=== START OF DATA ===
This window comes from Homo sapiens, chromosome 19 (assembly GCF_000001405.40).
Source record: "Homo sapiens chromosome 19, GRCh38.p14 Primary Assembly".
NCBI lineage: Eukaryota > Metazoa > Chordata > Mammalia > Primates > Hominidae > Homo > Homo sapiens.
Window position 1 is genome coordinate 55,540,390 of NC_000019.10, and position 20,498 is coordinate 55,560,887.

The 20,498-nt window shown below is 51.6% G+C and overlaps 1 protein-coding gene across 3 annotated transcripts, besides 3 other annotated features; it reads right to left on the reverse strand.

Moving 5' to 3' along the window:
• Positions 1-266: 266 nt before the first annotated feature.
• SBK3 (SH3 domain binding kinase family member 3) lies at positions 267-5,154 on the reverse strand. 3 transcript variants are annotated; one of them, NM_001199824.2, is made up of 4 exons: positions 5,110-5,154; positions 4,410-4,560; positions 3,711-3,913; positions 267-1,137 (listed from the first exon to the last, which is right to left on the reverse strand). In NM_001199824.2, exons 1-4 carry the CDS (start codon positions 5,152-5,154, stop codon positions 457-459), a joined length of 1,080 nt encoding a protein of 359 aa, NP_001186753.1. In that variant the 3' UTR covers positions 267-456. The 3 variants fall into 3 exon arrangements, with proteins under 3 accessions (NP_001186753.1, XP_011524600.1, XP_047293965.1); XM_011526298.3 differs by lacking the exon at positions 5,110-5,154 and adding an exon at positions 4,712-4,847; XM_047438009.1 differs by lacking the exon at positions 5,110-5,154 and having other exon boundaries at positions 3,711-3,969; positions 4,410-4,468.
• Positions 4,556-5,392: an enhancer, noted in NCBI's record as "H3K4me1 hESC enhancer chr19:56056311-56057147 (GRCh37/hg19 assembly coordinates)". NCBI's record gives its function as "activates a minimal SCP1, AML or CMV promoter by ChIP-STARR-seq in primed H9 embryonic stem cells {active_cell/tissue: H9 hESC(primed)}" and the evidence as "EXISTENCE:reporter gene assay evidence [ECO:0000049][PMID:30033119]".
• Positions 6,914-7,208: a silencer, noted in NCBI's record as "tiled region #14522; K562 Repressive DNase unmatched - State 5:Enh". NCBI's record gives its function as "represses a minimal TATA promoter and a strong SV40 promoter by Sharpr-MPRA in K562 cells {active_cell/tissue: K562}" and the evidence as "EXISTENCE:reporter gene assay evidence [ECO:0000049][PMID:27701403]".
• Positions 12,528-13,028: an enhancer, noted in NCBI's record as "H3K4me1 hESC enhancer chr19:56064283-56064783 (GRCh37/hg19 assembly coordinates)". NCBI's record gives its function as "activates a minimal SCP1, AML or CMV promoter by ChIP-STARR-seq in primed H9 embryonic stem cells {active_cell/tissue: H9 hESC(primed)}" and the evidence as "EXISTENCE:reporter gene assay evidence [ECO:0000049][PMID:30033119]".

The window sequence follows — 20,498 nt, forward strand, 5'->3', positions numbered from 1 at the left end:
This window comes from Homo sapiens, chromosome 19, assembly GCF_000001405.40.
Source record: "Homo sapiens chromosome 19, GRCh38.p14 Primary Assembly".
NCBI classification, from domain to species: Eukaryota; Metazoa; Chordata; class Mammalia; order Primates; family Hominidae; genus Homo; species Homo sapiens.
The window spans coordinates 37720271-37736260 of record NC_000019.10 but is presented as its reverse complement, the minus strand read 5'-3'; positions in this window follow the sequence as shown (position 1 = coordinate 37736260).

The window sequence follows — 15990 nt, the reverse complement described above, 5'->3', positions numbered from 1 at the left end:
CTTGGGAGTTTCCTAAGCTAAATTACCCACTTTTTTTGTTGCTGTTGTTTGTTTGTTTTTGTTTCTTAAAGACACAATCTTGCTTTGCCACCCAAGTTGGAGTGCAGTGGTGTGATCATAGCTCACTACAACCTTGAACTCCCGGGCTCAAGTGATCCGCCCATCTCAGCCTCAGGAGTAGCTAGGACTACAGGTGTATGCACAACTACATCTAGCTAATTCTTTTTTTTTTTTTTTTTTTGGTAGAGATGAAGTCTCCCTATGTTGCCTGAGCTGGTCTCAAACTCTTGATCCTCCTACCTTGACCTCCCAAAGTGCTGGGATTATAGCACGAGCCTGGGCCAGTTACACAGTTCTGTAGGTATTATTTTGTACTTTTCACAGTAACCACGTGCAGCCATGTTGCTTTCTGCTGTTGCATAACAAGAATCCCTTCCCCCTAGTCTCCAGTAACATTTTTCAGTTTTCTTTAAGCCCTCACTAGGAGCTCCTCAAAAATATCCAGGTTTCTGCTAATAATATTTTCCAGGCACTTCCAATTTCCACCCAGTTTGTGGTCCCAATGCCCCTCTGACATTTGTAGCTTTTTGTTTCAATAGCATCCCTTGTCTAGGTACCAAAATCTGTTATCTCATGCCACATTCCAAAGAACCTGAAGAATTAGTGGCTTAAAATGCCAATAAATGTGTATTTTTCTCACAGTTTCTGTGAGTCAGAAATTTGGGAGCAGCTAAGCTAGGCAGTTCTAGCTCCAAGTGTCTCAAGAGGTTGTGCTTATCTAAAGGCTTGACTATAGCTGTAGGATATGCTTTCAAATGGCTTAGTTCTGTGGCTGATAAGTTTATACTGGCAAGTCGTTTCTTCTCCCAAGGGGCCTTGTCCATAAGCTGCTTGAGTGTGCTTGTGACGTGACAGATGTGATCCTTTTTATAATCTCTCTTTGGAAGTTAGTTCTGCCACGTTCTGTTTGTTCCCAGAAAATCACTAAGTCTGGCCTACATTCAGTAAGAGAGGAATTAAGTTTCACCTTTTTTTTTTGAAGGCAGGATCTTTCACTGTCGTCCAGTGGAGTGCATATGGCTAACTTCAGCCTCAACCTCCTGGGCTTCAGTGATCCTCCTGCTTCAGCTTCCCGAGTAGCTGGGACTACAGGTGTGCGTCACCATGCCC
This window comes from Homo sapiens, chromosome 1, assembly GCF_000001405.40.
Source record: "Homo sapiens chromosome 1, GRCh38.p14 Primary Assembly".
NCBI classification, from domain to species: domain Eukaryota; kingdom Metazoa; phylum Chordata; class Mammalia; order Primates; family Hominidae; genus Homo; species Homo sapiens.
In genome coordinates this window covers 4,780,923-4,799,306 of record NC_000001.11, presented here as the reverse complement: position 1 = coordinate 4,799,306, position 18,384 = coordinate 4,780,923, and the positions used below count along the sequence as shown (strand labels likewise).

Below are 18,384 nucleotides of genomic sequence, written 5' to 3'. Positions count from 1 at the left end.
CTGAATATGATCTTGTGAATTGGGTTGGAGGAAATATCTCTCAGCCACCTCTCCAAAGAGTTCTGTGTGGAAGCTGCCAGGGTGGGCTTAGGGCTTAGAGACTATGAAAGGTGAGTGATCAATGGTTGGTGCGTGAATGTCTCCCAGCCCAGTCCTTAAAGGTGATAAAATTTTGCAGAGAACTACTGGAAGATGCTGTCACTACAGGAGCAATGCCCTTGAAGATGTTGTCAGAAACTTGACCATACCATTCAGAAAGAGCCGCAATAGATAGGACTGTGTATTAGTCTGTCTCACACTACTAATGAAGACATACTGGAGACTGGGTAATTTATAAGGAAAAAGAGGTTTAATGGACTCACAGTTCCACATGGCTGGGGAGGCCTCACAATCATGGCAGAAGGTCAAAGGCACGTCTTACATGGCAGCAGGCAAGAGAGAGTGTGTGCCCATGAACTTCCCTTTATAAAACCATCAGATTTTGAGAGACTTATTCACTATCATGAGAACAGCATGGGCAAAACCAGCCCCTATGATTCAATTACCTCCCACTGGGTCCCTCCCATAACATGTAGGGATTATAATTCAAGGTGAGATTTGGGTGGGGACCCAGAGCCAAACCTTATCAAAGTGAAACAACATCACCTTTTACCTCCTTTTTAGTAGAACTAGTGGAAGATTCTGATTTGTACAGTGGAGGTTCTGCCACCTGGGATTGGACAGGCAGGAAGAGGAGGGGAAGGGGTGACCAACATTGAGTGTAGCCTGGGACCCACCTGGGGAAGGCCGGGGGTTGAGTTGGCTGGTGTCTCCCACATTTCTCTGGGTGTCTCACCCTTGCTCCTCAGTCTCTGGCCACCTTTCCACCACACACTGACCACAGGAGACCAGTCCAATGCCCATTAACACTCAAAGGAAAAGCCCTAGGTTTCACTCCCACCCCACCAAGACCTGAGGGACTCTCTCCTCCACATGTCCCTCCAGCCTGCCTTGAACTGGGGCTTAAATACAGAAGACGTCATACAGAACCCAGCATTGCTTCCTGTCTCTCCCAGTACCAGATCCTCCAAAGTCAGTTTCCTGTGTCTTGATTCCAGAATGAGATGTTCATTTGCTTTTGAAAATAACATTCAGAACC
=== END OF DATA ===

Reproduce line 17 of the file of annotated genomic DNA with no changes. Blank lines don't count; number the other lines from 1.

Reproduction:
The window sequence follows — 15990 nt, the reverse complement described above, 5'->3', positions numbered from 1 at the left end: